Copyright ©2009 NPR. For personal, noncommercial use only. See Terms of Use. For other uses, prior permission required.

GUY RAZ, host:

Here's one of the most recognizable guitar riffs ever recorded in America.

(Soundbite of song, "Cult of Personality")

RAZ: That's guitarist Vernon Reid, founder of the band Living Colour, from the 1988 song "Cult of Personality." "Cult of Personality" is on nearly every list of the 100 greatest rock songs ever written. It won the band critical acclaim, Grammys and stadium rock fame. But what made Living Colour unique in the world of hard rock was that all of the band members were black in a genre dominated by white rockers.

For a time, Living Colour split up, but the band regrouped in 2000. Guitarist Vernon Reid, singer Corey Glover and the rest of Living Colour are back again with a new record. It's called "The Chair in the Doorway." And like their previous work, it's an unapologetic homage to American hard rock but with a bluesy twist.

Vernon Reid and Corey Glover join me from NPR New York. Welcome to ALL THINGS CONSIDERED.

Mr. VERNON REID (Guitarist, Living Colour): Hi, how's it going?

Mr. COREY GLOVER (Vocalist, Living Colour): Hi.

RAZ: Vernon Reid, I want to ask you about the song "Cult of Personality," which is your most-recognizable single. Has the success of that song been a mixed blessing for Living Colour?

Mr. REID: I remember the day that song was written. It was literally written in one rehearsal session, and there was no cult of personality at the beginning, and at the end, there was, and we played it I think a day or so later at CBGB's for the first time.

So the song has had this amazing life, and nobody was prepared for it on a level, but many artists have a rueful kind of feeling towards their most popular song, and they kind of despise it. I actually still love the song "Cult of Personality" because it's really so much more relevant now than it was then.

RAZ: Corey Glover, Living Colour became really huge really fast at the end of the 1980s, Grammy Awards and touring with the Rolling Stones, a cover of Rolling Stone magazine. These days, you're playing to smaller crowds and you're selling fewer records. Is that, in any way, harder to deal with?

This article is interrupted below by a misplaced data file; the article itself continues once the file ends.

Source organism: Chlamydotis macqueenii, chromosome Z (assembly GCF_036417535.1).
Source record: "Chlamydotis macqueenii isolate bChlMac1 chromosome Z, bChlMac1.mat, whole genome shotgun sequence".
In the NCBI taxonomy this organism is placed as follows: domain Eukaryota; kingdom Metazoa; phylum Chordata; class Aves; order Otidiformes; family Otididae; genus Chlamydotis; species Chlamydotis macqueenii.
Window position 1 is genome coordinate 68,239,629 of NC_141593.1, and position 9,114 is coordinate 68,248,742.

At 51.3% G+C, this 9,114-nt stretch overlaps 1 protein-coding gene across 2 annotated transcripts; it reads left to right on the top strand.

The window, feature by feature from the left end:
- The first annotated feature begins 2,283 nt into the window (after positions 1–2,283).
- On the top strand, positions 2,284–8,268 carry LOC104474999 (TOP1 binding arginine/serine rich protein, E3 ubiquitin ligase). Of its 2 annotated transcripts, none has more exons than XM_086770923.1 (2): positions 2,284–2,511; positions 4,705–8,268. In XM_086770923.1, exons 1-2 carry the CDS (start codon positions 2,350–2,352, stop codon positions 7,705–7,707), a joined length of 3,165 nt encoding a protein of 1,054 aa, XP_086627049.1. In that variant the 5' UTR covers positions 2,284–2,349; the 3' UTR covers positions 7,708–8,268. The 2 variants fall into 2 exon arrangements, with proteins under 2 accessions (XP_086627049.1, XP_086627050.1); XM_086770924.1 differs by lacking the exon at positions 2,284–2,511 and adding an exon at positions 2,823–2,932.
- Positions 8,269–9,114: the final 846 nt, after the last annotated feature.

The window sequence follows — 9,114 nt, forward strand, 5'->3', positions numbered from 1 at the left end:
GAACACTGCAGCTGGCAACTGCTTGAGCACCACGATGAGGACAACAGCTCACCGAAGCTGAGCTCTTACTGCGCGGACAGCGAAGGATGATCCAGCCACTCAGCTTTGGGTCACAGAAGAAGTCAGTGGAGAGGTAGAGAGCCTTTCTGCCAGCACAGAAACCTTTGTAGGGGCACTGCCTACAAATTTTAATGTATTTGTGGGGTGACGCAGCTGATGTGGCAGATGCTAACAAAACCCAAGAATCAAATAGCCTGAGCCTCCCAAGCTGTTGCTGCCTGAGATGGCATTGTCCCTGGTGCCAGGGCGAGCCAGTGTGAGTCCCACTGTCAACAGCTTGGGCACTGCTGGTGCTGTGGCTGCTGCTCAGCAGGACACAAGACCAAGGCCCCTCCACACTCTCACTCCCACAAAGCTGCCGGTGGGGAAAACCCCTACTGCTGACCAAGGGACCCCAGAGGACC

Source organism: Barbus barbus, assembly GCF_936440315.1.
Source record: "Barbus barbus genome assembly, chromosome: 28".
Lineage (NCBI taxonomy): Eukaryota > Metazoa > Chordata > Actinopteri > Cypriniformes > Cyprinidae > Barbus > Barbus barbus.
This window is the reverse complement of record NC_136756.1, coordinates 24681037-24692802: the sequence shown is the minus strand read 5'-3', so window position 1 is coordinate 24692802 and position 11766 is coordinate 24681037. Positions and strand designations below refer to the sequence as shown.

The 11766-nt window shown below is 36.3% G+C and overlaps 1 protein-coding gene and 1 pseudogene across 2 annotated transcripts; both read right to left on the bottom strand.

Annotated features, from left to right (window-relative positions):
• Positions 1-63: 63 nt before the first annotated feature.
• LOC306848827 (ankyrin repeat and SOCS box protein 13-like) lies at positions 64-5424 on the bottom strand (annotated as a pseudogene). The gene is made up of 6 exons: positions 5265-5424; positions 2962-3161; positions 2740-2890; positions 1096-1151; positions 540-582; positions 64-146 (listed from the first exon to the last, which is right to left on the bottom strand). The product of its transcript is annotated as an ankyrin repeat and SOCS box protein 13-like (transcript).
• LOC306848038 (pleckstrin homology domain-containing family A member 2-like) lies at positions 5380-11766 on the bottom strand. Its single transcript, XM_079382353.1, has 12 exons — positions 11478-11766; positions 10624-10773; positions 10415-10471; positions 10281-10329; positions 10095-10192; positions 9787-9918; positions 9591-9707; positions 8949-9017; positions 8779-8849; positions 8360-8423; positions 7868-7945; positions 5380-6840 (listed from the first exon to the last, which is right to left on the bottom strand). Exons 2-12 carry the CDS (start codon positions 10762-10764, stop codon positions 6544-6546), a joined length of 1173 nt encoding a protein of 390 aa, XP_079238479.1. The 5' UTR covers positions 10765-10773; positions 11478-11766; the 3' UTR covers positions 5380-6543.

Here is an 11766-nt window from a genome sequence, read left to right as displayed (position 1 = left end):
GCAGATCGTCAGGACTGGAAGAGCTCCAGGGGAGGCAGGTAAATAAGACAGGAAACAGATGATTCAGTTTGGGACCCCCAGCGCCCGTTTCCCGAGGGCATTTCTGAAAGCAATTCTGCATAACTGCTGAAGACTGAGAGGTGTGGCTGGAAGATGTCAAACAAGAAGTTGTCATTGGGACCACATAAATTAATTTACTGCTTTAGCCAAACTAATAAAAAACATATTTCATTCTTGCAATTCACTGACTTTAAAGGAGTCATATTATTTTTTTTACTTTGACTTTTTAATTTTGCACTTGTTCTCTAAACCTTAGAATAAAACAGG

Mr. GLOVER: I'm always reminded of an incident in Raleigh, North Carolina, where we were on the Stones tour, and I decided to go to a mall. For whatever reason, I didn't have a hat on, so my hair was long, and it was down my back, and I got mobbed for some strange reason, and�

RAZ: Everybody recognized it because you had�

Mr. REID: Girls�

Mr. GLOVER: It wasn't just girls. It was a lot of folks. It was people. It was just a crush of people. Now, I was really taken aback, and I was - and it really sort of traumatized me.

What I'm doing right now and how it's going right now is so much better for me because there is no pressure. There is no sort of like fishbowl experience in that.

RAZ: There's a track on this record, and it's got so much energy. It's about not being a young man anymore. The song is called "Young Man." I want to hear it for a moment.

(Soundbite of song, "Young Man")

Mr. GLOVER: (Singing) (Unintelligible) young man. Now that I'm grown, I don't really (unintelligible). I know that I haven't arrived. I never felt so far away.

RAZ: Vernon Reid, how does age change the way you approach music now?

Mr. REID: The funny thing about is that the music becomes even more crucial as a motivating factor because you can be carried by youth and beauty and the excitement of it all and, you know, cute girls and things like that, and there's a funny thing. As you get to a certain age, if the music for its own sake isn't central, it falls away, and I see that with a lot of - just a lot of other artists. They simply don't want to work that hard, I mean, and I can understand that.

The thing about music for me, it's always been about the possibility of doing better, of being better, of transcending everyday experience. You know, of course, like anybody else, you know, I would love for things to go well, I want the room to be filled, I would love for the record to be all over the radio, but really, to do the thing well for its own sake is a very important factor.